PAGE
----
"As part of a broad spectrum of forced migration, the research on exile reveals the transnational character of Latin American politics and its formative role in these polities," he adds. "It shows how globalizing forces have been at work there long before the very notion of globalization was coined and diffused."

Wake Forest's Latin American Studies program is an interdisciplinary minor, with courses drawn from the history, Romance languages, economics, music, anthropology, and political science departments. Its director lists four reasons why he thinks it is primed for growth.

"First, the U.S. in general, and North Carolina in particular, are becoming increasingly diversified demographically," he notes. "In the not-too-distant future, children of Hispanic immigrants will be coming to school searching for an understanding of their historical and cultural roots.

"Second, by looking at Latin America, we can gain greater understanding of the complexities of societies in the West," he goes on. "Latin America is part of the West—the Conquest reshaped its identity in that regard forever—but it also stands on the margin, with traditions uncharacteristic of other Western societies. For example, its peculiar traditions of populism and neo-populism, its religious syncretism and hybrid identities, its miscegenation and multiple grading mestizo or mulatto character—the mingling of European and Indian or European and African—which produced distinctive racial and ethnic attitudes. As a result, to bring but one illustration, there was no persecution of Jews or Gypsies in the thirties and forties in Latin America, even while there was significant social stratification and full awareness of nuanced differences of race and ethnicity.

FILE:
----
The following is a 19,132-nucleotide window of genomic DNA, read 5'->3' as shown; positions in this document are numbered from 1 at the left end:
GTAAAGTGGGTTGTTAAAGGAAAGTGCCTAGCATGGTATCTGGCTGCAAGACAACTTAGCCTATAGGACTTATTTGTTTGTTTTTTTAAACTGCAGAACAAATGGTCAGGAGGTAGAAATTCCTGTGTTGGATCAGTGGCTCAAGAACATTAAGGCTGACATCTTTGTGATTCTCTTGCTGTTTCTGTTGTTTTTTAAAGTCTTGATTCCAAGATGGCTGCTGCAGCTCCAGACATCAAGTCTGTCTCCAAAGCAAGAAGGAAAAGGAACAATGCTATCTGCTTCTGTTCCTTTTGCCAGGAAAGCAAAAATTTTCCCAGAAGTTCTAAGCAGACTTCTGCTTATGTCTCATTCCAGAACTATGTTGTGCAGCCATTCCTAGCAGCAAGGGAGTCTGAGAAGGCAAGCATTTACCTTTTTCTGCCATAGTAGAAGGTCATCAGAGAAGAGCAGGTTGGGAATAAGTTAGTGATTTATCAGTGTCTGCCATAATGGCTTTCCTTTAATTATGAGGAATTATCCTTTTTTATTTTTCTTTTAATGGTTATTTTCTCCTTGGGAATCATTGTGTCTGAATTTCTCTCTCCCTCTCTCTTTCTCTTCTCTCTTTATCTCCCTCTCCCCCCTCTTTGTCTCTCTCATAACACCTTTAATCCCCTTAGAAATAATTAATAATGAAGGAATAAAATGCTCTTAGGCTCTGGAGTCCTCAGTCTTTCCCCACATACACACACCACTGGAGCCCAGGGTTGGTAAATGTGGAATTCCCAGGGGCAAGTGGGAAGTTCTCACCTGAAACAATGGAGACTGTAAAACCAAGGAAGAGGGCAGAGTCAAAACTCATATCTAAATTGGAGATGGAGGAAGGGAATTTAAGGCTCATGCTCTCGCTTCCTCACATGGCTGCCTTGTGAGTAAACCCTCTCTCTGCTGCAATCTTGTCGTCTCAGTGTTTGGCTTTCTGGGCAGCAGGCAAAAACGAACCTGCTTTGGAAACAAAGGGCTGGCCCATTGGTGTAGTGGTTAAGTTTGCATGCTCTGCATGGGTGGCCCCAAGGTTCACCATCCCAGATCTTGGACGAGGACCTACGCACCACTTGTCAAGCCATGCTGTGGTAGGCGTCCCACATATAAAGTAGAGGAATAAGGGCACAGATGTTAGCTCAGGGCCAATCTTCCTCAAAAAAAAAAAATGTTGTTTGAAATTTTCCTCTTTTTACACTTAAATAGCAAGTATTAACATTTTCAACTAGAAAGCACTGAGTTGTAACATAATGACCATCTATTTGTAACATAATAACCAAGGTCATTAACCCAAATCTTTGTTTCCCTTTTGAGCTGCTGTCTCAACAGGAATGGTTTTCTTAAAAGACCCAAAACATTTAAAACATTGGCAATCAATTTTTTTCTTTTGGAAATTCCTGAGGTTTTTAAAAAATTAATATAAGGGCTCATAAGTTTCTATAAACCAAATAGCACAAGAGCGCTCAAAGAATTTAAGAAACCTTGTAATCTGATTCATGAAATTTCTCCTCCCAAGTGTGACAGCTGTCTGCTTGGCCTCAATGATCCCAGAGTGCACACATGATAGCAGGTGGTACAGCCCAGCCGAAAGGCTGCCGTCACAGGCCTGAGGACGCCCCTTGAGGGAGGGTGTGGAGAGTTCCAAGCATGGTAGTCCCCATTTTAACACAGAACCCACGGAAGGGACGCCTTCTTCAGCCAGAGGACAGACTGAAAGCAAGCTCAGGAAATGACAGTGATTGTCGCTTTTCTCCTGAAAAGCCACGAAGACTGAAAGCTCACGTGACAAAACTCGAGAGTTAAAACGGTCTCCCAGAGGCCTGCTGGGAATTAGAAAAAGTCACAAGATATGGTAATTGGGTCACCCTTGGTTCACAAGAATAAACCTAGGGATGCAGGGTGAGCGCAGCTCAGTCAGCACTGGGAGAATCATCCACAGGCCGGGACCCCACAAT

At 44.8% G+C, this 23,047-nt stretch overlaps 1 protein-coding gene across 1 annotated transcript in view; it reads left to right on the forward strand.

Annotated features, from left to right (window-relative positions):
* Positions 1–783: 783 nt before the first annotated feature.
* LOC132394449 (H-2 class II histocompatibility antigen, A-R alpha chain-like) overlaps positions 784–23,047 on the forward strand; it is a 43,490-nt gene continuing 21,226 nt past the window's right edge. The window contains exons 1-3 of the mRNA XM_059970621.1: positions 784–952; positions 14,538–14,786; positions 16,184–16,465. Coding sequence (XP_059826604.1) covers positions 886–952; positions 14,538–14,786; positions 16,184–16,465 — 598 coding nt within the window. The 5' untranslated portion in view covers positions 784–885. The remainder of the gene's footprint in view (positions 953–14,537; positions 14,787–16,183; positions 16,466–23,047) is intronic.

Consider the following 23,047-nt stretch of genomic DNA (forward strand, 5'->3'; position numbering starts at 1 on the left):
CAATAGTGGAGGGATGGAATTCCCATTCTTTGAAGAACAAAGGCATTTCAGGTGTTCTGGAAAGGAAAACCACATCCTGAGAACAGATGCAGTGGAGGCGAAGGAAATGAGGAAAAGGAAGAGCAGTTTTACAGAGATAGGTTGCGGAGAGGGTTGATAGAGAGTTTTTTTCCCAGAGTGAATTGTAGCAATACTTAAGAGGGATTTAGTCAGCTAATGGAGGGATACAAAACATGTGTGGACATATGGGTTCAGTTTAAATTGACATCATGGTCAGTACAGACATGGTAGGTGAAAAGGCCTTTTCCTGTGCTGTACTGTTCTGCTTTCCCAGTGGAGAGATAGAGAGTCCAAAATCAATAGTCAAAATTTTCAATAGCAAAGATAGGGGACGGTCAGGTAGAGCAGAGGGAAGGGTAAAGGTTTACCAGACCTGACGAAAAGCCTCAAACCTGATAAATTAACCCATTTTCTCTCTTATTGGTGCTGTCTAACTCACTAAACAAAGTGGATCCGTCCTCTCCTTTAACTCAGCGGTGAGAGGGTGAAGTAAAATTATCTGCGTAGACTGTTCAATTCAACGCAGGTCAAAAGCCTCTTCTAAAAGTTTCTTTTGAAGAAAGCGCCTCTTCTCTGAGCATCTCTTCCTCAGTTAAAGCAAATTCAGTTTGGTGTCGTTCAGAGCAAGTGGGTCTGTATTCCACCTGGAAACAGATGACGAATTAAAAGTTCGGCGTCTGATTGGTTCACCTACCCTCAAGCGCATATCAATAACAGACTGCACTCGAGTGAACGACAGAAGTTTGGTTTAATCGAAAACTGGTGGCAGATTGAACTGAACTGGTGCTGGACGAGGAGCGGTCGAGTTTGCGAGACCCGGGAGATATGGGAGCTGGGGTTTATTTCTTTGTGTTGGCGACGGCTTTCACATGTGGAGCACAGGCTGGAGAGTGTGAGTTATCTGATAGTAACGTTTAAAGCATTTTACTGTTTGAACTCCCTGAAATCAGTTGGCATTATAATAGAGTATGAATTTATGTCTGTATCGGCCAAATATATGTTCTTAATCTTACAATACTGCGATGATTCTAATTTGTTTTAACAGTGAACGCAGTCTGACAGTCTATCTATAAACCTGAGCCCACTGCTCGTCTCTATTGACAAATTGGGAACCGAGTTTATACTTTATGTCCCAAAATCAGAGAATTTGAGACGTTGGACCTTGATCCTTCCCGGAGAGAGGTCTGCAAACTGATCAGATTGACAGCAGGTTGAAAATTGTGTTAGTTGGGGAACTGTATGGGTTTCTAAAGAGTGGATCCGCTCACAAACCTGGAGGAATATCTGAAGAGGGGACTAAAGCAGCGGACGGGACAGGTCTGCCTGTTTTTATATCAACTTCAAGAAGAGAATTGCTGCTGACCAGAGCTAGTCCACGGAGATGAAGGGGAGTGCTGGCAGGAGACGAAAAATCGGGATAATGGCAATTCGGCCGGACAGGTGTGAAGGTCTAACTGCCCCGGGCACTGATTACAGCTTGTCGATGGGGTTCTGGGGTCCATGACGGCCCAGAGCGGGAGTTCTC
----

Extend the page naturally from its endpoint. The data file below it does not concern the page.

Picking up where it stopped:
"Third, Latin America has been moving to the left politically over the last decade," he points out. "Venezuela and Brazil are well-known examples. In Uruguay late last year, the left gained power through the democratic process. The presidents of Chile and Ecuador are converted socialists. While they have been willing to accommodate market economies, they are also searching for alternative approaches, and U.S. policymakers must take this into account. Since September 11, U.S. attention has been focused on the Middle East, and, except for Colombia due to the drug trade, Latin America has been left aside. But I foresee that very soon, Latin America will force itself back to the center of our attention.

"Last but not least," he adds, "Latin American culture—its literature, art, film, and theater—have greatly influences our own culture, and will only continue to grow more influential.

Roniger, who is at work on his tenth book, says Americans tend to overlook another source of their founding identity— Spanish America, through the annexation of vast tracts of Mexican territory in the nineteenth century and the impact of the waves of newcomers from the Caribbean and Central and South America in the twentieth century. "Americans tend to think of Europe and the influences of Puritanism, capitalism, the frontier, and immigration, as the primary shapers of their collective identity," he notes. "Our collective identity—who we are—depends on an understanding of all of the forces that have shaped us dynamically. Latin American Studies have something important to convey, contributing to this understanding of cross-American exchanges and mutual influence. Paradoxically, globalization will further reinforce both the tensions and awareness of this impact.

David Fyten

Wake Forest